Welcome to Startups Weekly, with your shiny, newly minted host, best regards. If you’ve seen my name on TechCrunch, it’s probably because of my popular Pitch Deck Teardown series, where I take a startup’s pitch deck and celebrate the good, mock the bad, and use both to learn more about how the world of VC pitching looks like. This week I published the 50th installment of the series (hurray!) with a deep dive into the deck that Danish company Ageras used to raise $36 million from private equity investors. If you’re feeling brave, I’d also like to take a loving, educational hack-and-slash to your pitch deck. Keep going, it’s gonna be fun. Maybe.
OK, that’s it rather enough navel gazing, let’s move on to what’s happened in the world of startups.
Startups are always acquired mainly for their staff. Investors generally don’t like it when that happens – it’s usually not a great result for them – but it can be a great way for startup founders to get a soft landing when a company hits the dr… I mean …when an opportunity presents itself.
That doesn’t seem quite what happened to Ring founder Jamie Siminoff. Brian reports that Siminoff was secretly working on another startup called Honest Day’s Work. The company was acquired by Latch (best known for its smart locks), who promptly invited Siminoff to take over as CEO. The lesson here seems to be that if your recruiting efforts fail initially, buy the entire company your desired CEO works for.
Apropos recruiting – if you have the budget to spare, there’s an awful lot of incredible team members available right now; we’ve summarized all the tech layoffs so far this year.
Generative AI is going mainstream
The first time I reported extensively on generative AI on TechCrunch in 2021 was on an early version of ChatGPT-3. The novelty of asking an AI to co-write an article with me seemed exciting – boy, how far have we come.
Since then I’ve experimented extensively with ChatGPT, and I keep coming to the conclusion that it can’t replace me as a writer rather yet, but we’re getting eerily close to that point. I also had a bit of an existential crisis when I co-founded an avocado-oriented octopus cult called the Octo-guacamolians and wondered if maybe deep down I was an AI myself.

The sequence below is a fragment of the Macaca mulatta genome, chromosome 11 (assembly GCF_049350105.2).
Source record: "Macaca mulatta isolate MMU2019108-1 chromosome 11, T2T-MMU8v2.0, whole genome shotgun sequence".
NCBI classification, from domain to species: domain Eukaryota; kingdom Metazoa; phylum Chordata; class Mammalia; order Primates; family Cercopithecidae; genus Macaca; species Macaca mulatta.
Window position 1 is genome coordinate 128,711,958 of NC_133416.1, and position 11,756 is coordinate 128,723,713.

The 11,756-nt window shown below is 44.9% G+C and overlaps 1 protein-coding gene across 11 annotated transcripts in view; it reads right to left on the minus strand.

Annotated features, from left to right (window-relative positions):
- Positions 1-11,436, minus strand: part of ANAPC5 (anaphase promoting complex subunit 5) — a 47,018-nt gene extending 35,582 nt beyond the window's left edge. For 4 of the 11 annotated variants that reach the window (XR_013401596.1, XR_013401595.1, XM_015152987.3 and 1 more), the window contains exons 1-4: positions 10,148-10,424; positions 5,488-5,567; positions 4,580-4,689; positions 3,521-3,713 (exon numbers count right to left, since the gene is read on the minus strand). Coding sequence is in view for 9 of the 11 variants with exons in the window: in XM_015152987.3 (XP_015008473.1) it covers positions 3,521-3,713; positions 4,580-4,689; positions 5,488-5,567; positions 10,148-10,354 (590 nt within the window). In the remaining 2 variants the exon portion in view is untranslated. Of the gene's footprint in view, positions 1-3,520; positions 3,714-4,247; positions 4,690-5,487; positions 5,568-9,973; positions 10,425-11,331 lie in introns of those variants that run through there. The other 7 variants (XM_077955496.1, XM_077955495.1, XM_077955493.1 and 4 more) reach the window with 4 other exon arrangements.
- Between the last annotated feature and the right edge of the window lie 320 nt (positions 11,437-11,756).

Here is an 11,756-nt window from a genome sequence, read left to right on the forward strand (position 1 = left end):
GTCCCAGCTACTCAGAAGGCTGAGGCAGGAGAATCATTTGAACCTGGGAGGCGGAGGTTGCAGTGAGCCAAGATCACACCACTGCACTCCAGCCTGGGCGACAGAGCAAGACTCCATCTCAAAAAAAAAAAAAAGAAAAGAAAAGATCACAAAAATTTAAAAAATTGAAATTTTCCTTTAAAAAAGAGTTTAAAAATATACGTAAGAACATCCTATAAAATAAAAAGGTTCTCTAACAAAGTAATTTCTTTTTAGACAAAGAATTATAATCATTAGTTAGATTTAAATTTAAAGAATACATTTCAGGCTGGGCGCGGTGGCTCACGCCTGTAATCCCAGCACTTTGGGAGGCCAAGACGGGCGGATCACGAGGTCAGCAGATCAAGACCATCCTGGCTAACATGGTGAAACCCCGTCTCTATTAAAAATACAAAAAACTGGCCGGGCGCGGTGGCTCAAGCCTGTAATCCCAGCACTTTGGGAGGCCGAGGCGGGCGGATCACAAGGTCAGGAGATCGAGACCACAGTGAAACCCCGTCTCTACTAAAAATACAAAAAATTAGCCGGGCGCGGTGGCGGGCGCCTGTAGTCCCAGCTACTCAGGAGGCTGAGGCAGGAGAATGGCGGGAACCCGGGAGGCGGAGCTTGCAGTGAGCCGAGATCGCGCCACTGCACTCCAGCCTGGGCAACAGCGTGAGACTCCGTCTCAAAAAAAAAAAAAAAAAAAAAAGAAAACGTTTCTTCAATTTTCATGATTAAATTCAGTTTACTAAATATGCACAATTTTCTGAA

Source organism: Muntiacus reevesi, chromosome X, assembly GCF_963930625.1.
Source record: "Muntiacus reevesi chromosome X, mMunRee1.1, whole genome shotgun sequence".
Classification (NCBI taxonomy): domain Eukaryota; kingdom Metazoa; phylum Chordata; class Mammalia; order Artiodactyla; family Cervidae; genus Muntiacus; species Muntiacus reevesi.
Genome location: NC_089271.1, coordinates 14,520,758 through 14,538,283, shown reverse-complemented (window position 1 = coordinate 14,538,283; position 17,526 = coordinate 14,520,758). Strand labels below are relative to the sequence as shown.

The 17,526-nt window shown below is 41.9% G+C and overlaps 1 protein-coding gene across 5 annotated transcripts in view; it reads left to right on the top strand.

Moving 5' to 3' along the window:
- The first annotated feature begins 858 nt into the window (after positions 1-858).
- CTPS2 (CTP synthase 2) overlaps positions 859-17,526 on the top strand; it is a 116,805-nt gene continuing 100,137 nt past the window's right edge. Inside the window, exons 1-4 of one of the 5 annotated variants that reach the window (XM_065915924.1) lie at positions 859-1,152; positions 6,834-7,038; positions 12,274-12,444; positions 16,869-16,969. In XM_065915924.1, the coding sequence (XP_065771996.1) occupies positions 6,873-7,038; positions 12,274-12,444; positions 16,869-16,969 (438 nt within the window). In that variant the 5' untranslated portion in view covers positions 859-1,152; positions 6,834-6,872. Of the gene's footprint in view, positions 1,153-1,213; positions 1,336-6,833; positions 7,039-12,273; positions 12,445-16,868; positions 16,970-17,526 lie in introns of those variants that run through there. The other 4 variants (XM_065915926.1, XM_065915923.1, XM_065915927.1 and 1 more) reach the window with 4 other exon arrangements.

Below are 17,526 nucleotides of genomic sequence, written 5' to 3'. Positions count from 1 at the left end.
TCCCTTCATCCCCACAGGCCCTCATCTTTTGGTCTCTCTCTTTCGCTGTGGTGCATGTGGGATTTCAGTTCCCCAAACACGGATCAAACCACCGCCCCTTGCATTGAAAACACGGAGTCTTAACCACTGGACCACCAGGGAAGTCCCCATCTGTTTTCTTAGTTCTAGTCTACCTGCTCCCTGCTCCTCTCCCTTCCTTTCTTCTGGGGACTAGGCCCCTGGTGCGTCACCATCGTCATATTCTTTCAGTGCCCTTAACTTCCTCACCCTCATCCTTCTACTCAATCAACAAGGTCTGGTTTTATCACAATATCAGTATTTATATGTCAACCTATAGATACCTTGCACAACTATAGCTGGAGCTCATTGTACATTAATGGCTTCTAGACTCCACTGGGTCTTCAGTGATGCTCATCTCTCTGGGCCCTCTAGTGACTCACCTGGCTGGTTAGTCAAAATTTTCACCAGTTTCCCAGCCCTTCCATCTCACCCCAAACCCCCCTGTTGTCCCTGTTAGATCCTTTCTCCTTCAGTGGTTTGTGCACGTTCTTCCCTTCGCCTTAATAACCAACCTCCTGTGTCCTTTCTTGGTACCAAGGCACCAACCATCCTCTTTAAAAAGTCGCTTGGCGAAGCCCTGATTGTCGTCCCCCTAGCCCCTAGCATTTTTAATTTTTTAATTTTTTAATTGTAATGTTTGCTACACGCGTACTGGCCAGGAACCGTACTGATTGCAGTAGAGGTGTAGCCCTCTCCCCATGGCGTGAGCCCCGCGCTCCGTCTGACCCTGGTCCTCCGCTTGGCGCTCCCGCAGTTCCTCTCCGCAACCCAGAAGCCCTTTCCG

Fast forward to this week, when Kyle reports that no one really knows what’s written by an AI anymore, and Frederic notes that Google has announced PaLM 2, its next-gen major language model. Annoyingly (and perhaps suspiciously), the search giant hasn’t shared many details about how it trained its model. “What we found in our work is that it’s not really the kind of model — that bigger isn’t always better,” DeepMind VP Zoubin Ghahramani said in a press briefing, laying out more questions than answers.
Meta, in turn, goes heavy on AI as well. Kyle reports that the company is developing custom chips for AI training, and Ivan added that the company has been rolling out generative AI features… for advertisers.
Climate technology still has its time in the sun
You know what scares the hell out of me? The fact that VCs are finally starting to take climate change seriously means they believe they can generate outsized returns within a venture capital fund’s 7-10 year time horizon (that’s how VC works, after all). To make that financial sense, they know something many of us have known for a long time: Climate change is about to change everything.
The silver lining is that where there’s massive, somewhat predictable change, there’s opportunity.
I reported that Pale Blue Dot announced a new $100 million fund, and it promptly announced it was backing Amini, an African climate technology start-up that is solving the scarcity of environmental data with a $2 million investment such as Tage reported.
Perhaps that investment in a company led by a woman of color was prescient, as Tim and Dominic-Midori published a few articles on TC+ this week, concluding that without black representation in climate technology, “the planet will burn,” and that VC would funding for female climate tech founders is abysmal — the pair delved into how the VC community could improve that.
Tough times for budding criminals
In a truly baffling story, Kate reports that Terraform’s Do Kwon is pleading “not guilty” to charges of traveling with false documents. The disgraced founder was arrested in March, reportedly in possession of Belgian and Costa Rican passports. The founder was released on bail, which seems astonishingly foolish for a person arrested for allegedly holding some fake passports. It screams “flight risk” to me, but what do I know?
Meanwhile, Amanda reports that time is up for Elizabeth Holmes, after the court ruled she had had enough of the former Theranos founder’s shenanigans. Holmes must report to jail at the end of the month to serve an 11-year sentence and pay nearly half a billion dollars in restitution to the victims of their fraud.
Criminals become criminals, but it is somewhat reassuring that the justice system tries to keep everyone by roughly the same rules. (LOL, who are we kidding, but at least there are also startups working on criminal justice reform.)
As for crime and data hijacking, our security reporting team knocks it out of the ball park with a ton of incredible stories. Here’s a word of explanation:
My favorite top reads on TechCrunch this week
Best startup advice from TechCrunch+ this week
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